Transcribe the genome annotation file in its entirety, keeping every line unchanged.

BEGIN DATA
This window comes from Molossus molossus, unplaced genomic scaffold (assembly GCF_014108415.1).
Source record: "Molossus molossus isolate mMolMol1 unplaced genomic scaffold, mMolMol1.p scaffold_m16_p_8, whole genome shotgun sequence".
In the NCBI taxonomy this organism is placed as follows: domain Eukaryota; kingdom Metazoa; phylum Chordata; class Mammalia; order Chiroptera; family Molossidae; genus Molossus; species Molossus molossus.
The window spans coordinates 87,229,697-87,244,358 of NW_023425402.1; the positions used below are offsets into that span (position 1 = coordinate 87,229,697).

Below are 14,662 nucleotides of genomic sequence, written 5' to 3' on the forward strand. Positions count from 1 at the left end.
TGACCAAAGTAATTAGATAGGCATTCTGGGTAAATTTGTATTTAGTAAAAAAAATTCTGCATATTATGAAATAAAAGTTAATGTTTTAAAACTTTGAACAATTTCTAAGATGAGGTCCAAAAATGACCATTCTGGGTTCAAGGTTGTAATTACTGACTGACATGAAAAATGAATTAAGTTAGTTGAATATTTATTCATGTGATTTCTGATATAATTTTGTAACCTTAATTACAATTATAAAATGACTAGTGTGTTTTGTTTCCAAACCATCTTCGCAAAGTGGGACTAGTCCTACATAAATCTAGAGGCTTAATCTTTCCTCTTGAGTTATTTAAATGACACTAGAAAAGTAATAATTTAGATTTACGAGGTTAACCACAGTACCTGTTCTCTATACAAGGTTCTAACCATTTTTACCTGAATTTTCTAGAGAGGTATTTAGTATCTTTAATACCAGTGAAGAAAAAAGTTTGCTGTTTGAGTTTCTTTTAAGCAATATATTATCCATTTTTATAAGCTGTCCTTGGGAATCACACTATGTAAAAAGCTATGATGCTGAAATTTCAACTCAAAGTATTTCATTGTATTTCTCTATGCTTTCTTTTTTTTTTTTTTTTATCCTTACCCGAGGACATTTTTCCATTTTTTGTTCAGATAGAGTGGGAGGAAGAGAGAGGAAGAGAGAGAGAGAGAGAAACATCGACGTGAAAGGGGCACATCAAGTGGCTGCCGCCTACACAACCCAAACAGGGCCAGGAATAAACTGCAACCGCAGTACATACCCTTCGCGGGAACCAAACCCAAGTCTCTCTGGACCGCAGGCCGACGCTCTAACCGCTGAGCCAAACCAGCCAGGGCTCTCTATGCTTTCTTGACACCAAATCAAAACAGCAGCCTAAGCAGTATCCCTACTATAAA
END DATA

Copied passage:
This window comes from Molossus molossus, unplaced genomic scaffold (assembly GCF_014108415.1).
Source record: "Molossus molossus isolate mMolMol1 unplaced genomic scaffold, mMolMol1.p scaffold_m16_p_8, whole genome shotgun sequence".
In the NCBI taxonomy this organism is placed as follows: domain Eukaryota; kingdom Metazoa; phylum Chordata; class Mammalia; order Chiroptera; family Molossidae; genus Molossus; species Molossus molossus.
The window spans coordinates 87,229,697-87,244,358 of NW_023425402.1; the positions used below are offsets into that span (position 1 = coordinate 87,229,697).

Below are 14,662 nucleotides of genomic sequence, written 5' to 3' on the forward strand. Positions count from 1 at the left end.
TGACCAAAGTAATTAGATAGGCATTCTGGGTAAATTTGTATTTAGTAAAAAAAATTCTGCATATTATGAAATAAAAGTTAATGTTTTAAAACTTTGAACAATTTCTAAGATGAGGTCCAAAAATGACCATTCTGGGTTCAAGGTTGTAATTACTGACTGACATGAAAAATGAATTAAGTTAGTTGAATATTTATTCATGTGATTTCTGATATAATTTTGTAACCTTAATTACAATTATAAAATGACTAGTGTGTTTTGTTTCCAAACCATCTTCGCAAAGTGGGACTAGTCCTACATAAATCTAGAGGCTTAATCTTTCCTCTTGAGTTATTTAAATGACACTAGAAAAGTAATAATTTAGATTTACGAGGTTAACCACAGTACCTGTTCTCTATACAAGGTTCTAACCATTTTTACCTGAATTTTCTAGAGAGGTATTTAGTATCTTTAATACCAGTGAAGAAAAAAGTTTGCTGTTTGAGTTTCTTTTAAGCAATATATTATCCATTTTTATAAGCTGTCCTTGGGAATCACACTATGTAAAAAGCTATGATGCTGAAATTTCAACTCAAAGTATTTCATTGTATTTCTCTATGCTTTCTTTTTTTTTTTTTTTTATCCTTACCCGAGGACATTTTTCCATTTTTTGTTCAGATAGAGTGGGAGGAAGAGAGAGGAAGAGAGAGAGAGAGAGAAACATCGACGTGAAAGGGGCACATCAAGTGGCTGCCGCCTACACAACCCAAACAGGGCCAGGAATAAACTGCAACCGCAGTACATACCCTTCGCGGGAACCAAACCCAAGTCTCTCTGGACCGCAGGCCGACGCTCTAACCGCTGAGCCAAACCAGCCAGGGCTCTCTATGCTTTCTTGACACCAAATCAAAACAGCAGCCTAAGCAGTATCCCTACTATAAA